Discovering Complexity: Teachers' Collective Responses to Change

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Discovering Complexity: Teachers' Collective Responses to Change

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Title: Discovering Complexity: Teachers' Collective Responses to Change
Author: Scholes Gillings de Gonzàlez, Barbara
Advisor: Wright, TonyTroudi, Salah
Publisher: University of Exeter
Date Issued: 2009-10-08
Abstract: This thesis explores a small number of TEFL teachers’ collective responses to an extended change process in their Mexican university context from 1989-2003. The nature of the emergent knowledge arising from this inquiry hinges on the analysis and interpretation by the researcher who is also a complete participant in this educational context of her informants’ perceptions from their retrospection, and a reconstruction of the past, in present time. The methodology I adopted broadly follows interpretative qualitative research principles, including aspects of life history inquiry. The data generation process employed to explore our perceptions of ourselves, as well as our working context, before and during the 1990s, as we ourselves narrate them, comprised of: ‘conversations with a purpose’, critical incident and repertory grid interviews, as well as the concurrent analysis of the data, based on aspects of Grounded Theory. As a result, numerous categories and concepts emerged. These not only helped me to discover the issues that were both instrumental and influential regarding our positive receptivity to change, but also how being involved in a change process changed us, not only as individuals, but also as a culture. Based on these findings that have led to my deeper understanding of the nature of educational change, I conclude this thesis by positing that instead of adopting a mechanistic paradigm for viewing change, it is necessary, and more useful, to view it through the lens of complexity theory. Finally, this thesis ends by examining the implications that this position and the findings have for change policy makers, managers and change leaders, as well as suggestions for future research.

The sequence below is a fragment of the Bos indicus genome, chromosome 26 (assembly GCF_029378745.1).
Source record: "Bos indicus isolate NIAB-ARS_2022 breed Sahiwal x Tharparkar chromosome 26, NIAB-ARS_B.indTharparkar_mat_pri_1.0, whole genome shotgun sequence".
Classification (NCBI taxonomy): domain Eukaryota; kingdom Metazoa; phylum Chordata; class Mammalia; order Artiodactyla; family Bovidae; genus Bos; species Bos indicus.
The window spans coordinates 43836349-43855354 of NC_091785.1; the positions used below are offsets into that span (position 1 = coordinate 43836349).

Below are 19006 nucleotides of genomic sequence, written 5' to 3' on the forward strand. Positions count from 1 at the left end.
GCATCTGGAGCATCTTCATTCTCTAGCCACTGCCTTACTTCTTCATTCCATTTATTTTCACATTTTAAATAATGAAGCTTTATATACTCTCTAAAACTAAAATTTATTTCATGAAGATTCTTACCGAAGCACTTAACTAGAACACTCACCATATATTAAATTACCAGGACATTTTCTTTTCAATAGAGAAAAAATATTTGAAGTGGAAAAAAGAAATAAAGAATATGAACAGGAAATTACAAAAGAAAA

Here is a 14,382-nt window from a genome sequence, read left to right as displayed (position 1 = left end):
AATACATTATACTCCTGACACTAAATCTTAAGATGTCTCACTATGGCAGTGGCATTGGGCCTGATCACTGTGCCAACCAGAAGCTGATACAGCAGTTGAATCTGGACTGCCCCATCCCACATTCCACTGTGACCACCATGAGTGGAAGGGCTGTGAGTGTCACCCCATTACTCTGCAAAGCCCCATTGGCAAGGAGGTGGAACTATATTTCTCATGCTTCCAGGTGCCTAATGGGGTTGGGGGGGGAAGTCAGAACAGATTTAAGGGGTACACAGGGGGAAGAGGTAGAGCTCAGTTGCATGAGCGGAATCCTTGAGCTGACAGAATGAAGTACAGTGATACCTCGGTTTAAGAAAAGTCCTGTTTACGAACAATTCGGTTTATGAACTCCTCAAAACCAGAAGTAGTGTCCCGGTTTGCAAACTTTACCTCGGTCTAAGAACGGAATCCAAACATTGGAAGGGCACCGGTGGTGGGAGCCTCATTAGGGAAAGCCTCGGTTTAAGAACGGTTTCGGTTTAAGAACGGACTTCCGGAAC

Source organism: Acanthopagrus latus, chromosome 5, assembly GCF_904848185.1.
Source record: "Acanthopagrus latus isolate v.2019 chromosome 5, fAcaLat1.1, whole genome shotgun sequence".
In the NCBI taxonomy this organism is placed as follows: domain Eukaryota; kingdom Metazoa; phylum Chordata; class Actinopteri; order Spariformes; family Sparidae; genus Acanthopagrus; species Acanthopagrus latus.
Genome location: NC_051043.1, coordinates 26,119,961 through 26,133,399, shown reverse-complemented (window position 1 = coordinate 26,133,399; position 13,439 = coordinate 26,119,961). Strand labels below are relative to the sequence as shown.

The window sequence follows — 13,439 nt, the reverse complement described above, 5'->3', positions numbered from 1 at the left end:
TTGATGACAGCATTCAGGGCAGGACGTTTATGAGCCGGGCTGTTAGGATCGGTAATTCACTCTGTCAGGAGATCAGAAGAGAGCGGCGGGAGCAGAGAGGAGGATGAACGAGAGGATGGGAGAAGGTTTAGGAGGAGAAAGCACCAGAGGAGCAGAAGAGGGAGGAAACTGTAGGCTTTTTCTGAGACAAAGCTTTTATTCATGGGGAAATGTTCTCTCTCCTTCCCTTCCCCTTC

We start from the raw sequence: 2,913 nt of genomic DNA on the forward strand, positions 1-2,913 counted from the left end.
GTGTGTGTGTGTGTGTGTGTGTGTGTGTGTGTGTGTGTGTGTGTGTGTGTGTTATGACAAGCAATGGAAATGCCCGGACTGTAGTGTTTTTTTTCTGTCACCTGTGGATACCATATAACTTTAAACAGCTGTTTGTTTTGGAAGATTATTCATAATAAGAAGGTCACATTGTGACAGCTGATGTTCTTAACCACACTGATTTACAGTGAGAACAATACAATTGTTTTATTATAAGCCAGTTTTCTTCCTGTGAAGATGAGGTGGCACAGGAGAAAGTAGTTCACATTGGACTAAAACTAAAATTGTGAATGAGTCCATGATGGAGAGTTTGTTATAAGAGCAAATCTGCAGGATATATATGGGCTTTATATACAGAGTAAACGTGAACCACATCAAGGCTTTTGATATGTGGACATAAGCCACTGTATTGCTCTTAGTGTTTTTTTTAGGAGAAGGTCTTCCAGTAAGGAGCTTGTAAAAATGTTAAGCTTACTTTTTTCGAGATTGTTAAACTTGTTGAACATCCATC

Type: Thesis or dissertation
Keywords: ComplexityEducational changeReceptivityProfessional IdentityEmotional domainTeachers' communities

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